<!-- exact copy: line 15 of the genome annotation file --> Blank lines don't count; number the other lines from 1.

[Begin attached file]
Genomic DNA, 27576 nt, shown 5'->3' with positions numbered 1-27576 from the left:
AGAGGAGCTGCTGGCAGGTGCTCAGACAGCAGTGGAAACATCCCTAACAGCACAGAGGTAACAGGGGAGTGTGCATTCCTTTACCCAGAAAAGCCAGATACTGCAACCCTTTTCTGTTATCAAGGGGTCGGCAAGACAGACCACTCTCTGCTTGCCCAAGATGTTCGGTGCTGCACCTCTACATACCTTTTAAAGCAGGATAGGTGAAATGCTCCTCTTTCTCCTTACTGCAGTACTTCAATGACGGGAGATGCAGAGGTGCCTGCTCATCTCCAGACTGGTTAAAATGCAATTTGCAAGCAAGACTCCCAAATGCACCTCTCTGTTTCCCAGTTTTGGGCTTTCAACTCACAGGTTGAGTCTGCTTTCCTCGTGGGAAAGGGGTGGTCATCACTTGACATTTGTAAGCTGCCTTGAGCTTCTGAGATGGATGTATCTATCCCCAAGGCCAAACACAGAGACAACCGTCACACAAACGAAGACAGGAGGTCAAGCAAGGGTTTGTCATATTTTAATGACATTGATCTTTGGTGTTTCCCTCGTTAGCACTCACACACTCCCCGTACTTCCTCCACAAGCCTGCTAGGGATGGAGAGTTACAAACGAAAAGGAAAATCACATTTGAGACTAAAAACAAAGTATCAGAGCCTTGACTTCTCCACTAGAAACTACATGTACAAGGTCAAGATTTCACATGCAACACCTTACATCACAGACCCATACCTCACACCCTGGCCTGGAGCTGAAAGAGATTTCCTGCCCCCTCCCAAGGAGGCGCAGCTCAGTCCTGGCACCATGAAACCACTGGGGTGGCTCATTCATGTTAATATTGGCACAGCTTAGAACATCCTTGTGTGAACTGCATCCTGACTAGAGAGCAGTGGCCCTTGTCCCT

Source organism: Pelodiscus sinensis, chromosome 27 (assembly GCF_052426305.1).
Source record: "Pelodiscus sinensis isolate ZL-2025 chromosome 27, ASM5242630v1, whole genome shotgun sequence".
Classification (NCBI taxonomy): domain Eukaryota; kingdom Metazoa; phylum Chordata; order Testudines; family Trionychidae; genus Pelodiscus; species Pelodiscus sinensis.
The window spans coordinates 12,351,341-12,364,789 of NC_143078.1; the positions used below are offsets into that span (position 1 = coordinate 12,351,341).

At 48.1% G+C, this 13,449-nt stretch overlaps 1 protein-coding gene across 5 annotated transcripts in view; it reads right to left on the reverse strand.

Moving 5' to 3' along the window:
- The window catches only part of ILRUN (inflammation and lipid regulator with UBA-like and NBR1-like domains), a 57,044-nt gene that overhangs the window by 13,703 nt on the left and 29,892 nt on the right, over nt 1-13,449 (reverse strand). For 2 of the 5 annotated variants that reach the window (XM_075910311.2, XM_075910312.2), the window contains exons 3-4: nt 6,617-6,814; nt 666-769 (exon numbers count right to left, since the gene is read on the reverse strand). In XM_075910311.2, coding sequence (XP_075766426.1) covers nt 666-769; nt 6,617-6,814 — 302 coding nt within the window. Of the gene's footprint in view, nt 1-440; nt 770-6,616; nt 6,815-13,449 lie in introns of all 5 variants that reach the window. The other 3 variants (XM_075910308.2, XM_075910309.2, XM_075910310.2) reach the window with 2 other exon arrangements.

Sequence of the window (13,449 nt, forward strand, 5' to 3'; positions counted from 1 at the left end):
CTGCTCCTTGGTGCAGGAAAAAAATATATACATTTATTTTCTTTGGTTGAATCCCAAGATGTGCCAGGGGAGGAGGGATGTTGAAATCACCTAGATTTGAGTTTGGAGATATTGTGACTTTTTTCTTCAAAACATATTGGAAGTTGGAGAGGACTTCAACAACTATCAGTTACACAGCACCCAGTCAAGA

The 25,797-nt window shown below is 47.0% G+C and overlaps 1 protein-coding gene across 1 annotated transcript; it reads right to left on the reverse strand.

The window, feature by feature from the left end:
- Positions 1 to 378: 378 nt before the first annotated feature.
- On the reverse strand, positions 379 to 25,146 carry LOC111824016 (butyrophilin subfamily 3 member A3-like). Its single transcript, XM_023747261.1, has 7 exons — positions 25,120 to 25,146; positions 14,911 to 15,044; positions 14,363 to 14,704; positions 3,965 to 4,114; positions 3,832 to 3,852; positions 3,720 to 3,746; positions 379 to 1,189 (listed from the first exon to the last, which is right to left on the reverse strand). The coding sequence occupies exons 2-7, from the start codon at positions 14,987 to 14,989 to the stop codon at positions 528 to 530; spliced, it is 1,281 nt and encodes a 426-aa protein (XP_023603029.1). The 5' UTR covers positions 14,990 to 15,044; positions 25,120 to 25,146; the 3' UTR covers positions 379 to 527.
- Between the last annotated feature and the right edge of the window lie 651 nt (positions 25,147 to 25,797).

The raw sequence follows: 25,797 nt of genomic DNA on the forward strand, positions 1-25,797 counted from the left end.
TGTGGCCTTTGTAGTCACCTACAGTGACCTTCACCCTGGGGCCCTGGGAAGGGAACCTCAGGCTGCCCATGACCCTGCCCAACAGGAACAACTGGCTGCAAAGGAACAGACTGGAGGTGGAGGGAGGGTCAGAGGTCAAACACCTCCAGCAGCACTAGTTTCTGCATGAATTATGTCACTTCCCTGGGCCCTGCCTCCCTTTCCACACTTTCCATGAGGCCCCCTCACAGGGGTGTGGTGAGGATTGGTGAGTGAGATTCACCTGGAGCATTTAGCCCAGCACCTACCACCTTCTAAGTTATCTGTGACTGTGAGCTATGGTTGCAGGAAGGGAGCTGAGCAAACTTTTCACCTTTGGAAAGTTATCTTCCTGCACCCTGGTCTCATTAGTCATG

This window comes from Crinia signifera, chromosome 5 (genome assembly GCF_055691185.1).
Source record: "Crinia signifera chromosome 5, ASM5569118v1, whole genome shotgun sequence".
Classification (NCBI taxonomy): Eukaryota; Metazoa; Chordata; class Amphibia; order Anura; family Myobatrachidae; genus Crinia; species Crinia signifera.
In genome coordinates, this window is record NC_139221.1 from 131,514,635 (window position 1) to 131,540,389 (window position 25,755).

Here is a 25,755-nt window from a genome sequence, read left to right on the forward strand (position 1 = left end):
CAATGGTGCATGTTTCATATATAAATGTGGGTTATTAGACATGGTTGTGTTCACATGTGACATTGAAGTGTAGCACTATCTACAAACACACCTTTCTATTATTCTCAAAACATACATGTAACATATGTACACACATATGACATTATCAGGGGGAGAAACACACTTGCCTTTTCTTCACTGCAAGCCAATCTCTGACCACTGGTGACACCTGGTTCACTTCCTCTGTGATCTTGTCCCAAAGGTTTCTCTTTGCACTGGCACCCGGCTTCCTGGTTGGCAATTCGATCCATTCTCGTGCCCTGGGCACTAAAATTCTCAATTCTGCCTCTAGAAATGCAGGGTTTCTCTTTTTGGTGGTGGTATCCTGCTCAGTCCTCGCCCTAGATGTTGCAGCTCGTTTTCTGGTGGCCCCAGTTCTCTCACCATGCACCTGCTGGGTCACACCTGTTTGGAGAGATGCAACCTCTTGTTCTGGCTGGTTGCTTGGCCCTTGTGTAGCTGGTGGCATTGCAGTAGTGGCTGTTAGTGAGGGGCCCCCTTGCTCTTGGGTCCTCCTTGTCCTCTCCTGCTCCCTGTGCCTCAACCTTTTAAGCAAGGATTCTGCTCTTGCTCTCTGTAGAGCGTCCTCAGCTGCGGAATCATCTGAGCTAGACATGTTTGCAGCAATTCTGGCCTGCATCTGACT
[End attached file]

- On the reverse strand, positions 379 to 25,146 carry LOC111824016 (butyrophilin subfamily 3 member A3-like). Its single transcript, XM_023747261.1, has 7 exons — positions 25,120 to 25,146; positions 14,911 to 15,044; positions 14,363 to 14,704; positions 3,965 to 4,114; positions 3,832 to 3,852; positions 3,720 to 3,746; positions 379 to 1,189 (listed from the first exon to the last, which is right to left on the reverse strand). The coding sequence occupies exons 2-7, from the start codon at positions 14,987 to 14,989 to the stop codon at positions 528 to 530; spliced, it is 1,281 nt and encodes a 426-aa protein (XP_023603029.1). The 5' UTR covers positions 14,990 to 15,044; positions 25,120 to 25,146; the 3' UTR covers positions 379 to 527.